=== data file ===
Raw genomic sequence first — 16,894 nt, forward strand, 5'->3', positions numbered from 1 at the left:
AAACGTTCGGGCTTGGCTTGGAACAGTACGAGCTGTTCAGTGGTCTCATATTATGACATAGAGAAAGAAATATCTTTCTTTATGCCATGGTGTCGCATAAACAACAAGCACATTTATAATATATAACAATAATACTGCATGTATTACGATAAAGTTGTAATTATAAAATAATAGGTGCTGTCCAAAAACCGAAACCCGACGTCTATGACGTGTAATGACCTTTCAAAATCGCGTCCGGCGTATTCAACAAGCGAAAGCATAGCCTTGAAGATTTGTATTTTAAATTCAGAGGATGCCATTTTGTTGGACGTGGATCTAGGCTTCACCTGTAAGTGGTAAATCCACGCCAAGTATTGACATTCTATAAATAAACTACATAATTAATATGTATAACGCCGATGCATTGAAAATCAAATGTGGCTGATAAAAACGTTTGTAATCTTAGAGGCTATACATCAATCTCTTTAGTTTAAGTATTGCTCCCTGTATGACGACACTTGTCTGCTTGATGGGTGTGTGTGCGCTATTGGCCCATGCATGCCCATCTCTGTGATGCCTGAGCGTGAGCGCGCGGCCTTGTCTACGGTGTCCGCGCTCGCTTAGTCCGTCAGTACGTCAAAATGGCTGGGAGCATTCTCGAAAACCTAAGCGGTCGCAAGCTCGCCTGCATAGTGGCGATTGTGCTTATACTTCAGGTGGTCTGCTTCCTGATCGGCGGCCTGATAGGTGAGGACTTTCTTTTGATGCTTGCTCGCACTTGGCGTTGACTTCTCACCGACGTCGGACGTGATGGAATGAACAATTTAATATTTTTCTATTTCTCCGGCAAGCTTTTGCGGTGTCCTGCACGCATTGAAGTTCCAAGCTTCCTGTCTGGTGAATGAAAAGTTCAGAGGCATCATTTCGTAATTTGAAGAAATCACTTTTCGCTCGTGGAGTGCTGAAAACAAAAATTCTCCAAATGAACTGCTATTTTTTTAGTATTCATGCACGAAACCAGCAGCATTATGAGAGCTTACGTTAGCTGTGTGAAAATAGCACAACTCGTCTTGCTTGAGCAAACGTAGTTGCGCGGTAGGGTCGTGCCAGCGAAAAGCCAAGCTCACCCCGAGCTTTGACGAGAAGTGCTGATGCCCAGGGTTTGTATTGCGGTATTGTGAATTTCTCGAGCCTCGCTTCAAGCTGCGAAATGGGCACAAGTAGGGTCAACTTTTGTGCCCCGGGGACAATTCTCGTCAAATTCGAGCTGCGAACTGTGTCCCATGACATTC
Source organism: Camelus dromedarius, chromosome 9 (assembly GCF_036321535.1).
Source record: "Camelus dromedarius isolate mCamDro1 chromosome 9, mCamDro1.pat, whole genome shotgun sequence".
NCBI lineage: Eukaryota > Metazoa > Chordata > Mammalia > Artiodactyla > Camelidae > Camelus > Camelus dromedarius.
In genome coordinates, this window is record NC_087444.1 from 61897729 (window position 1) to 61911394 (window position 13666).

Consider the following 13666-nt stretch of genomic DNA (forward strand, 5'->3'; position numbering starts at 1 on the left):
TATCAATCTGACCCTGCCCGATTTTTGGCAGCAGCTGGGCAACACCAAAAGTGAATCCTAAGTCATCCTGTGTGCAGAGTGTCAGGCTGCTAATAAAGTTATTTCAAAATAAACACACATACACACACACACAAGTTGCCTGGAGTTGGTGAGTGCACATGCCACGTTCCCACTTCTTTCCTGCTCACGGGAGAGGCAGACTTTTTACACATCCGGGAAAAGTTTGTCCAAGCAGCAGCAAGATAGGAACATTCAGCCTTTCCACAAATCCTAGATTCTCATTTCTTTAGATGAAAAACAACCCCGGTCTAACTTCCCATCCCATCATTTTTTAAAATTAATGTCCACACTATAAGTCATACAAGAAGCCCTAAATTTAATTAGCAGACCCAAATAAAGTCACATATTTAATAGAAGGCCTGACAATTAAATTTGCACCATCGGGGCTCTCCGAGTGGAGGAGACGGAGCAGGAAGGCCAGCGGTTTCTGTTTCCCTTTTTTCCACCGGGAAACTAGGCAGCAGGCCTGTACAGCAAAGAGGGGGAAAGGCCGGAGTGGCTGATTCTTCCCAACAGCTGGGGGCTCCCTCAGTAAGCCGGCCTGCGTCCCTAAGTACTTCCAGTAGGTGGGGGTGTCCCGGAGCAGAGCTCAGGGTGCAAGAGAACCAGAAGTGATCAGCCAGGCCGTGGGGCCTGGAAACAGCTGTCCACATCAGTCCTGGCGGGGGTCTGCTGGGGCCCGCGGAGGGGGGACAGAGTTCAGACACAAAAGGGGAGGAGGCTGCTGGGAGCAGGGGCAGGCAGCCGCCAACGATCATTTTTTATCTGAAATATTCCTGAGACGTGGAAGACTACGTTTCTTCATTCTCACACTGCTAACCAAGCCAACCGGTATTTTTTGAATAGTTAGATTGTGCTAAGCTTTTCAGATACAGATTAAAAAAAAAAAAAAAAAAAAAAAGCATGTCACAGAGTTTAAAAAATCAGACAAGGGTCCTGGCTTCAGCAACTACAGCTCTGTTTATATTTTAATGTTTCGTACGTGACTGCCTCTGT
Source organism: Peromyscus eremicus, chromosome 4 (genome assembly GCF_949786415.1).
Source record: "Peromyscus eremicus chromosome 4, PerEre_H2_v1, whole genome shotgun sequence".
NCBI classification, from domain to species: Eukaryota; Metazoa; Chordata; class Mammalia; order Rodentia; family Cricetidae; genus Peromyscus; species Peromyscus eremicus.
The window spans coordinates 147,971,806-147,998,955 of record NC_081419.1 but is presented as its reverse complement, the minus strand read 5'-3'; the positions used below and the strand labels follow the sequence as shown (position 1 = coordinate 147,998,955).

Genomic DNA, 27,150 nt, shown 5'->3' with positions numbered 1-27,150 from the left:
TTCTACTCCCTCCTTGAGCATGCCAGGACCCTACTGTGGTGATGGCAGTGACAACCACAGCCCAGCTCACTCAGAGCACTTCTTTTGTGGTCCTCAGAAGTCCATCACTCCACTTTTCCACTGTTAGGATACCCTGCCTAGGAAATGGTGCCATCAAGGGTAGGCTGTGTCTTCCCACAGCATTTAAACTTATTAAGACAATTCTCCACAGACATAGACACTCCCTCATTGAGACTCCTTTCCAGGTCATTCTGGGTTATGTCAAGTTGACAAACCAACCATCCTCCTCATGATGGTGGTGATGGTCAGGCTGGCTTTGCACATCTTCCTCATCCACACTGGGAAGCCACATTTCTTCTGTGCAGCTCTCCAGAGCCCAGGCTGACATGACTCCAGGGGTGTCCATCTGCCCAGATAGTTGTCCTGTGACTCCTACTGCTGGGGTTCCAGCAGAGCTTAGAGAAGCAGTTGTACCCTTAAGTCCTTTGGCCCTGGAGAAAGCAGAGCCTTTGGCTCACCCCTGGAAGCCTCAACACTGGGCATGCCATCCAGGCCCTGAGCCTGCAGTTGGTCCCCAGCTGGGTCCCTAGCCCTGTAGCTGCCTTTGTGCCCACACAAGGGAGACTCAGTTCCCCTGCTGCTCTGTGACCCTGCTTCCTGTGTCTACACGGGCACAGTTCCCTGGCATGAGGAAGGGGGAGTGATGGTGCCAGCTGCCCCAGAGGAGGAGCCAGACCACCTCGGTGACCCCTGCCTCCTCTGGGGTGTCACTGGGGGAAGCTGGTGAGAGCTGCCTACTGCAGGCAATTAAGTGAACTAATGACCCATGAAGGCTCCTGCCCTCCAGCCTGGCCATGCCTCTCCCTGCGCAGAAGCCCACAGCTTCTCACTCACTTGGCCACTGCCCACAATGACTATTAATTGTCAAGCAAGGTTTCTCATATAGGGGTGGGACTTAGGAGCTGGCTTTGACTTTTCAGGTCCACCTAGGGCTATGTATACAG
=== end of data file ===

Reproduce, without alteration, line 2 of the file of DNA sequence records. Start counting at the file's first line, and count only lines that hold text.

AAACGTTCGGGCTTGGCTTGGAACAGTACGAGCTGTTCAGTGGTCTCATATTATGACATAGAGAAAGAAATATCTTTCTTTATGCCATGGTGTCGCATAAACAACAAGCACATTTATAATATATAACAATAATACTGCATGTATTACGATAAAGTTGTAATTATAAAATAATAGGTGCTGTCCAAAAACCGAAACCCGACGTCTATGACGTGTAATGACCTTTCAAAATCGCGTCCGGCGTATTCAACAAGCGAAAGCATAGCCTTGAAGATTTGTATTTTAAATTCAGAGGATGCCATTTTGTTGGACGTGGATCTAGGCTTCACCTGTAAGTGGTAAATCCACGCCAAGTATTGACATTCTATAAATAAACTACATAATTAATATGTATAACGCCGATGCATTGAAAATCAAATGTGGCTGATAAAAACGTTTGTAATCTTAGAGGCTATACATCAATCTCTTTAGTTTAAGTATTGCTCCCTGTATGACGACACTTGTCTGCTTGATGGGTGTGTGTGCGCTATTGGCCCATGCATGCCCATCTCTGTGATGCCTGAGCGTGAGCGCGCGGCCTTGTCTACGGTGTCCGCGCTCGCTTAGTCCGTCAGTACGTCAAAATGGCTGGGAGCATTCTCGAAAACCTAAGCGGTCGCAAGCTCGCCTGCATAGTGGCGATTGTGCTTATACTTCAGGTGGTCTGCTTCCTGATCGGCGGCCTGATAGGTGAGGACTTTCTTTTGATGCTTGCTCGCACTTGGCGTTGACTTCTCACCGACGTCGGACGTGATGGAATGAACAATTTAATATTTTTCTATTTCTCCGGCAAGCTTTTGCGGTGTCCTGCACGCATTGAAGTTCCAAGCTTCCTGTCTGGTGAATGAAAAGTTCAGAGGCATCATTTCGTAATTTGAAGAAATCACTTTTCGCTCGTGGAGTGCTGAAAACAAAAATTCTCCAAATGAACTGCTATTTTTTTAGTATTCATGCACGAAACCAGCAGCATTATGAGAGCTTACGTTAGCTGTGTGAAAATAGCACAACTCGTCTTGCTTGAGCAAACGTAGTTGCGCGGTAGGGTCGTGCCAGCGAAAAGCCAAGCTCACCCCGAGCTTTGACGAGAAGTGCTGATGCCCAGGGTTTGTATTGCGGTATTGTGAATTTCTCGAGCCTCGCTTCAAGCTGCGAAATGGGCACAAGTAGGGTCAACTTTTGTGCCCCGGGGACAATTCTCGTCAAATTCGAGCTGCGAACTGTGTCCCATGACATTC